In the United States, there is clear evidence that minority populations continue to be underrepresented in clinical research related to new therapies for common and serious long-term medical conditions such as type 2 diabetes (T2D). This is despite these same populations facing a continuing and disproportionate burden of T2D, which shows no signs of abating.
Black people have one of the highest rates of T2D (13.2 percent), a rate almost twice as high as non-Latino white people (7.6 percent). The serious complications of T2D – including premature death, kidney failure, stroke, and lower-limb amputations – are also more common among minority communities. To develop new approaches to the treatment and prevention of T2D, it is vital to make sure that any new treatment is safe and for racial and ethnic minorities. To achieve this goal, there must be more inclusivity in clinical research.
Sadly, according to the U.S. National Institutes of Health, many trials do not even collect information on participant race or ethnicity. Others report very low levels of minority participation. For example, in previous studies of new therapies to prevent heart disease in people with T2D, less than 5 percent of the participants were Black. There are many reasons why there are low rates of racial/ethnic minority participation in medical research. These include low-income level, lack of transportation, lower levels of health literacy, and a historical fear of abuse. As we know, throughout U.S. history, Black people have been exploited and dismissed by the medical system.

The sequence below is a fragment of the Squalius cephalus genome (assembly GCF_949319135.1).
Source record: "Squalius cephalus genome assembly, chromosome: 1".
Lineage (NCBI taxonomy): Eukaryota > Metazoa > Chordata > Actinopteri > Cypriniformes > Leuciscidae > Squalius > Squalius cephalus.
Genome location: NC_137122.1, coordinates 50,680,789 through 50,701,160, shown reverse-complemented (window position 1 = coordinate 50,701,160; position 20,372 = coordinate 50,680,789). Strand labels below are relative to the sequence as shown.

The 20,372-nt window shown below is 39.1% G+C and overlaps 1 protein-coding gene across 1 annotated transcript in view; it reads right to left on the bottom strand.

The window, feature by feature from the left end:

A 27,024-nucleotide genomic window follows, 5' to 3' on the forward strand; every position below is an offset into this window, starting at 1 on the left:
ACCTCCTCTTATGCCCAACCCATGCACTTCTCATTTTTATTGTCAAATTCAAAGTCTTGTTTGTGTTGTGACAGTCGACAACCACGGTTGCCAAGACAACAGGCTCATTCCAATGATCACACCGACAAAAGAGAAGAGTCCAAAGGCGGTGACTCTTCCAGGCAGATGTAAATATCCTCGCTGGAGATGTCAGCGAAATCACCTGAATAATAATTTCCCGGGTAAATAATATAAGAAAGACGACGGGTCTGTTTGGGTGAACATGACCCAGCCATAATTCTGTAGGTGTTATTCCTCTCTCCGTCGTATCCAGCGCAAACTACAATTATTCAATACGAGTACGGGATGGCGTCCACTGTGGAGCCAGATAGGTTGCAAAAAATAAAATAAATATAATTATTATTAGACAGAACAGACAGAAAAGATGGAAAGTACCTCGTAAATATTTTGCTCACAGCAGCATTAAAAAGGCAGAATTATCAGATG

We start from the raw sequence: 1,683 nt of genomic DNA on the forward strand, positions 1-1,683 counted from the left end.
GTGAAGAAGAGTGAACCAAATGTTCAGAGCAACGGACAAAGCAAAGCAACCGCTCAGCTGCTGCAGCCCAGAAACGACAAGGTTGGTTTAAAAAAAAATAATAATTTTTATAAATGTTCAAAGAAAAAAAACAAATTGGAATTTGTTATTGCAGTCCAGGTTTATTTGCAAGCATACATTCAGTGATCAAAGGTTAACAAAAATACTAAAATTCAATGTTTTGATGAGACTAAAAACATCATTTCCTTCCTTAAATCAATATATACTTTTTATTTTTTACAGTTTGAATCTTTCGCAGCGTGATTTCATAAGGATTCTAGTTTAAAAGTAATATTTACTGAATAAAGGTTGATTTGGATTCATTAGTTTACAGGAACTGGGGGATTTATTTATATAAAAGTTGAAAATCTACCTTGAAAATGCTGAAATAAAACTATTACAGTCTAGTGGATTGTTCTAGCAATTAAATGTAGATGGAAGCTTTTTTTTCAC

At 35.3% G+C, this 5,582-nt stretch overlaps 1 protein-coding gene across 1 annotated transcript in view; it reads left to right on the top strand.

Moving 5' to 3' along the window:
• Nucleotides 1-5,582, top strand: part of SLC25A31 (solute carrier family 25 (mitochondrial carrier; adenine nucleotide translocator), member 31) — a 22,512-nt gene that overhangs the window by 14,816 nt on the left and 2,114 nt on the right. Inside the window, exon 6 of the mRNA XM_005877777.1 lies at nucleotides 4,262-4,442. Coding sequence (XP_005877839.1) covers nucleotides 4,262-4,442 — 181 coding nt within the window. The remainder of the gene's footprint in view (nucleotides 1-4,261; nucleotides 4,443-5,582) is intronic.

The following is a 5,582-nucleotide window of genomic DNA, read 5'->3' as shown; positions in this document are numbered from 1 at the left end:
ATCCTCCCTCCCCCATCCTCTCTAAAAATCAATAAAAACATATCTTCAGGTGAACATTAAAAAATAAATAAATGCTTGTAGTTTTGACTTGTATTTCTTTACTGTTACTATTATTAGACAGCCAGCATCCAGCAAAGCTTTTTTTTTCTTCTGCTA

Why is this important today? We know that minorities, such as Black and Hispanic/Latino populations, are at greater risk from COVID-19 infection. We also know that adults with diabetes are at a much greater risk of very poor outcomes from COVID-19 if they become infected with the virus. Given the history of lack of engagement and inclusion of minorities in clinical research, there must be concerns that these same groups will not be represented in clinical research of new therapies, including vaccination, against COVID-19.
Evidence shows that one-fifth of therapies approved in the past six years affect people of different races or ethnicities differently (such as how the body processes and responds to specific drugs). The design of research studies in the fight against COVID-19 must focus on actively engaging racial/ethnic minorities. As a clear starting point, it would be highly desirable to include a cross-section of participant demographic characteristics, including race and ethnicity, at a minimum. The moral imperative for inclusivity in clinical research has never been greater.
Katie Kinsella is a health educator. Ximena Verduzco-Villanueva is an undergraduate student.
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